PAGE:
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Hyena

Felidae
Scientific classification
Kingdom:Animalia
Phylum:Chordata
Class:Mammalia
Order:Carnivora
Family:Hyaenidae (Hyaenas)
Genera and Species
Subfamily Hyaeninae[?]
  Crocuta[?]
   crocuta[?] - spotted hyaena[?]
  Hyaena
   hyaena[?] - striped hyaena[?]
  Parahyaena[?]
   brunnea[?] - brown hyaena[?]
Subfamily Protelinae[?]
  Proteles[?]
   cristatus - aardwolf
Hyenas are not, as is commonly thought, closely related to dogs (they're more closely related to cats). Their closest living cousins are the Herpestidae, such as mongooses and meerkats. In ancient times large hyenas ranged over much of Europe and Asia.

Table of contents

Extant Hyena Species

Spotted Hyena[?] (Crocuta[?] crocuta)

The largest and most well known member of the hyena family, the spotted hyena is primarily a predator, not a scavenger as is commonly through. They have been clocked at over 55 kilometres per hour, and when hunting in packs are capable of taking down the largest of prey. Spotted Hyenas have such strong jaws and teeth that they devour even the bones of their kill. This, combined with their very strong stomach acid, results in them having crusty white droppings (from all the bone meal).

Spotted Hyenas live in the savannas and deserts of Africa, in clans numbering 40 individuals on average - and as large as 100. Female spotted hyenas are much larger than their male counterparts, and have long, dangling, penis-like clitorises. While spotted hyenas have no real predators (besides man), they are on occasion killed by lions (which detest hyenas).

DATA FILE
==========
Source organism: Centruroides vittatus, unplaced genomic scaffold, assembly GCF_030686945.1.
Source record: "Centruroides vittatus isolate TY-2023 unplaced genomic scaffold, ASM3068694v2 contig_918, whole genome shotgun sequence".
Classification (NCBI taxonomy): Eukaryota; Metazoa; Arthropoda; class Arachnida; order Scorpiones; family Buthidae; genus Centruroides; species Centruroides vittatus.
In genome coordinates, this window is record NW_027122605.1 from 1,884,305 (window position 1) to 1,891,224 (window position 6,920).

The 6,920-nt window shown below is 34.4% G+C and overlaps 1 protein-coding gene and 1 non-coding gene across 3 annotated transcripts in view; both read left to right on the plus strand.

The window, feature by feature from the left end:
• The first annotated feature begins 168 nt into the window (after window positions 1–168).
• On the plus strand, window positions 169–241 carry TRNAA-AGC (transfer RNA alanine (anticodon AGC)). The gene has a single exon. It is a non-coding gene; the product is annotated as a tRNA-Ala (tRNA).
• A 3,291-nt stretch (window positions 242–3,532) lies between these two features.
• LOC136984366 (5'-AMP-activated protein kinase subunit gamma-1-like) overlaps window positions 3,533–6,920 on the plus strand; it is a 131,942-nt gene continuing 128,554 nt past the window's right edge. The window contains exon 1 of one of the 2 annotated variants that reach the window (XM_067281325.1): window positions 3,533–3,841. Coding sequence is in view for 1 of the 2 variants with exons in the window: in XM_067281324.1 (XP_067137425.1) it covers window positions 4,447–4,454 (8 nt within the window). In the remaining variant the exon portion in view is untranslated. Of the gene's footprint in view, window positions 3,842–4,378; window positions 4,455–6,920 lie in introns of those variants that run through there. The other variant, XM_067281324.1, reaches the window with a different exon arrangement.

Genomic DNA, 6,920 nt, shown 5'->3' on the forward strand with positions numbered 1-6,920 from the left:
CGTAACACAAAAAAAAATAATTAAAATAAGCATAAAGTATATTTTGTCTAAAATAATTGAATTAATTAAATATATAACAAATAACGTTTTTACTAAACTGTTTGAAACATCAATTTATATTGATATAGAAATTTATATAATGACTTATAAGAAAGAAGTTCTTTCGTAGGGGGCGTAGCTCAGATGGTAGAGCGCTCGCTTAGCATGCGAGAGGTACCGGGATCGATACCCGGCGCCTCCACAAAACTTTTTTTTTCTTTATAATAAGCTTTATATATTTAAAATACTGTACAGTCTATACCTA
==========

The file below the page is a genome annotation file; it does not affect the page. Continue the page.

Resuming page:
Brown Hyena[?] (Parahyaena brunnea)

(Formerly Hyaena brunnea)

The brown hyena lives mainly in the Kalahari and Namib deserts of southern Africa. They are smaller than their spotted cousins, and unlike them they are largely scavengers[?]. They are, in fact, the largest land animal which makes up the majority of its diet from scavenging. Because of the scarcity of food in the desert, they supplement their diet with fruit and vegetables.

Also unlike the spotted hyena, the males and females of this species are practically indistinguishable. Their clans are also smaller, ranging between 4 to 15 members. Besides man, brown hyenas are commonly killed by lions and spotted hyenas.

Striped Hyena[?] (Hyaena hyaena)

Striped hyenas are closely related to brown hyenas, but live in northern Africa, the Middle East, and western India. Like their brown cousins, striped hyenas are largely scavengers, and will also eat fruit and even insects.

Aardwolf (Proteles[?] cristatus)

The aardwolf is a small hyena that feeds exclusively on termites. It has become so specialized for this diet that its teeth have shrunken to near insignificance. Unlike other large insect eating mammals like aardvarks and anteaters, aardwolves can't dig, and so have to wait outside the termite mound to lick up the termites when they come out. An aardwolf can lick up over 30 000 termites in a single day.



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